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Maintenance of S&P Helps Investors Clean Up

Owning a new index stock in the right window of time nets healthy gains, study shows.

December 24, 1996|JON D. MARKMAN

About two dozen times a year, a small committee in a New York high-rise orders money managers controlling about $500 billion to put a single stock in their portfolios on a specific future date.

Strangely enough, the clique makes its market-moving announcement publicly, allowing just about anyone with access to a financial news wire to join--and profit from--the rush to buy those shares.

The effort is part of the maintenance of the Standard & Poor's 500, the list of 500 large-company stocks that has come to be considered a better proxy for the market than the less diverse Dow Jones industrial average. The S&P 500 is by far the most common guide for public and institutional index funds--extraordinarily vast pools of money designed to match the performance of the overall market.

Unlike the 30 Dow Jones industrials, whose last set of changes was in 1991, stocks move on and off the S&P 500 rather frequently. So far this year, 21 stocks, including Dell Computer and Tupperware, have joined the list as 21 others, including First Interstate Bancorp and Cray Research, have been removed. Three more will be switched Dec. 31.

For the Record
Los Angeles Times Wednesday December 25, 1996 Home Edition Business Part D Page 3 Financial Desk 2 inches; 41 words Type of Material: Correction
S&P 500 Trading--The World Wide Web location of a version of professor Robert E. Whaley's paper on trading stocks as they join the S&P 500 had incorrect punctuation in the Street Strategies column in Tuesday's Business section. The correct URL:

According to recent research by a finance professor in North Carolina, investors can rake in fairly consistent gains with minimal risk by buying a new S&P stock the day after S&P makes its announcement that the stock will be added, and selling at the close of the day the stock officially joins the index.

Occasionally the strategy can't be executed because an index switch must occur overnight. The first example came in February when Disney obtained regulatory approval to acquire Capital Cities/ABC on Feb. 8. Computer communications giant Bay Networks was announced as Cap Cities' replacement that afternoon and added to the index Feb. 9.

In a study titled "Scorecard for the S&P 500 Game," scheduled for the March edition of the Journal of Portfolio Management, professor Robert E. Whaley of Duke University contends that the technique reaped an average of 4% per trade since 1989.

That might not sound like much, but consider this: The strategy returned a whopping compound return of 58.5% in 18 possible trades through Dec. 15 year, turning a hypothetical $10,000 into almost $16,000. (See chart.)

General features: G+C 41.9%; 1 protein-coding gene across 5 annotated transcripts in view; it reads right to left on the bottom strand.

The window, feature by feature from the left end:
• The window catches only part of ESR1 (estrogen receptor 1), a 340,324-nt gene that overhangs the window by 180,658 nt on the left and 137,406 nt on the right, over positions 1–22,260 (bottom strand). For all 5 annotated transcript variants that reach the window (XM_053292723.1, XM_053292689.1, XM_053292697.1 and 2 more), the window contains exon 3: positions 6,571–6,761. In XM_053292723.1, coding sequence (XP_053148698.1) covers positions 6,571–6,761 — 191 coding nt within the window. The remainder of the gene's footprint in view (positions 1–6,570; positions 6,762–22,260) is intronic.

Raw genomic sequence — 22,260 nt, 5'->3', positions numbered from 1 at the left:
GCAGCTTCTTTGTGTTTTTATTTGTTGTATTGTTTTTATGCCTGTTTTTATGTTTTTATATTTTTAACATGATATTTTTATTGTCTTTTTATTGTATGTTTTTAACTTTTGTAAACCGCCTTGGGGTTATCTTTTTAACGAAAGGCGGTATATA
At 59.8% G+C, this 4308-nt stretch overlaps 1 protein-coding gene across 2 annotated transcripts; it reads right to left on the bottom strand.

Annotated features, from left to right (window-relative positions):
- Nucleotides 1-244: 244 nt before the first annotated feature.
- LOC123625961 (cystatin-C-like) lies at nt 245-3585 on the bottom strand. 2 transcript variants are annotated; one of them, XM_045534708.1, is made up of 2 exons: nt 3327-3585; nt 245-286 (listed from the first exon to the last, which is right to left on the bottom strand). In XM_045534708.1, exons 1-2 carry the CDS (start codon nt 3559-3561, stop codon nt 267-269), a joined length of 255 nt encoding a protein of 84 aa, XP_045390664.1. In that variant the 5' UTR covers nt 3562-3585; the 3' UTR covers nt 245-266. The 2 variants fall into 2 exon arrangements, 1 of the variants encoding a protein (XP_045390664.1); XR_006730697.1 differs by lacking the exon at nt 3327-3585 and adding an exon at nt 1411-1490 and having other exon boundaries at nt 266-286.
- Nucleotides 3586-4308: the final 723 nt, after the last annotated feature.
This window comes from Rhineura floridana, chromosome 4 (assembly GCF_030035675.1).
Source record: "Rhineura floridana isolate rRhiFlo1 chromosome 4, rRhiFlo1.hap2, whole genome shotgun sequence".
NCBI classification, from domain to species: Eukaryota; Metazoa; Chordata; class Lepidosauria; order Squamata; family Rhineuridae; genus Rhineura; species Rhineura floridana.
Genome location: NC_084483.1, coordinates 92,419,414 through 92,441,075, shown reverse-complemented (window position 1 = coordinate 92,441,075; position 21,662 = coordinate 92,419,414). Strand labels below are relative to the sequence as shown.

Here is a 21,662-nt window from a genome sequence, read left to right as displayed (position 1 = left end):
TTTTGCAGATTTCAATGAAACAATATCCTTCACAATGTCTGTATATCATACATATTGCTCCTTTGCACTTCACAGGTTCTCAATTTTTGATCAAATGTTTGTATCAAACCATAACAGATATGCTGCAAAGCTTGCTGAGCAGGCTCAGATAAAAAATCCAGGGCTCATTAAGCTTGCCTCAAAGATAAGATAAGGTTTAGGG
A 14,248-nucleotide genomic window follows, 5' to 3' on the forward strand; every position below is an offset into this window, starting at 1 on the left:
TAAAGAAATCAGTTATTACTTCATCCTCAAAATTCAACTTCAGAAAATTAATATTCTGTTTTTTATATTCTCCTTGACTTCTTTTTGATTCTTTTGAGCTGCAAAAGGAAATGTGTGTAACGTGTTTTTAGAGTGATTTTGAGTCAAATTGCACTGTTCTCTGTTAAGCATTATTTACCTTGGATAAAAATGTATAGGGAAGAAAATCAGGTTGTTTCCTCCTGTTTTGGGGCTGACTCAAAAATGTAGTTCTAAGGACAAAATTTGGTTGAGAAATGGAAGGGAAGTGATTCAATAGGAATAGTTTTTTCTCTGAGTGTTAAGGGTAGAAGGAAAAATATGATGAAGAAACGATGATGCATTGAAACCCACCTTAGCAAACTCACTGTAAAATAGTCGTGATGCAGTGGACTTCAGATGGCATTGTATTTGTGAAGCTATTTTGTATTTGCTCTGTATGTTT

That return does not include commissions or taxes on the short-term gains, which would be levied at the high rate of regular income rather than as capital gains, so the strategy would best be exercised in an IRA or other tax-favored account. The government and brokerage's takes could drop the return to about 20% for an individual paying 40% in taxes and a discount-level $25 per trade.

On the plus side, however, the figure also does not include any reinvestment of dividends or the likelihood that the money would be earning interest at about a 5% annual rate in a money market account when not invested.

Furthermore, the strategy would have exposed an investor to the market for only 121 days this year. Twelve of the 18 trades were winners, one was flat, five lost. The largest gain was 12.5%, when MGIC Investment was added to the index; the worst loss was 6.5%, when Green Tree Financial was added during a week of bad news for the company.

The tactic was inadvertently born in 1989. In the three previous decades, Standard & Poor's announced additions to the S&P 500 late in the afternoon the day before they joined the list. The policy left no chance for individual investors to get in ahead of institutional buyers.

Following the explosive proliferation of index funds, the company changed its policy to typically allow for a warning of three to 10 days. A buying frenzy the morning that a stock was added had been causing a chaotic imbalance of orders, according to S&P Vice President Elliott S. Shurgin, general manager of index services.

Now a few index fund managers buy their new stake little by little over that typically weeklong period, experts say. But most index fund managers postpone their purchase of the new stock until the end of the day on which it's added to the list. The tactic minimizes the chance that their fund's performance will vary from the index's performance because the new stock doesn't actually begin trading in the index until the next morning.


Regardless of fund managers' exact timing, the S&P game strategy works because a tremendous amount of buying power is concentrated on a newly added stock in that short period. Shurgin says public mutual funds like the Vanguard Index 500 Trust Portfolio own at least $50 billion in S&P 500 stocks. But he also estimates that bank trust departments and other institutional managers have invested an additional $450 billion in private index funds.

That means almost 10% of the $5.66 trillion aggregate capitalization of S&P 500 companies is held in index funds, and thus when a company is added to the S&P, a huge chunk of its outstanding shares are locked away, often for decades.

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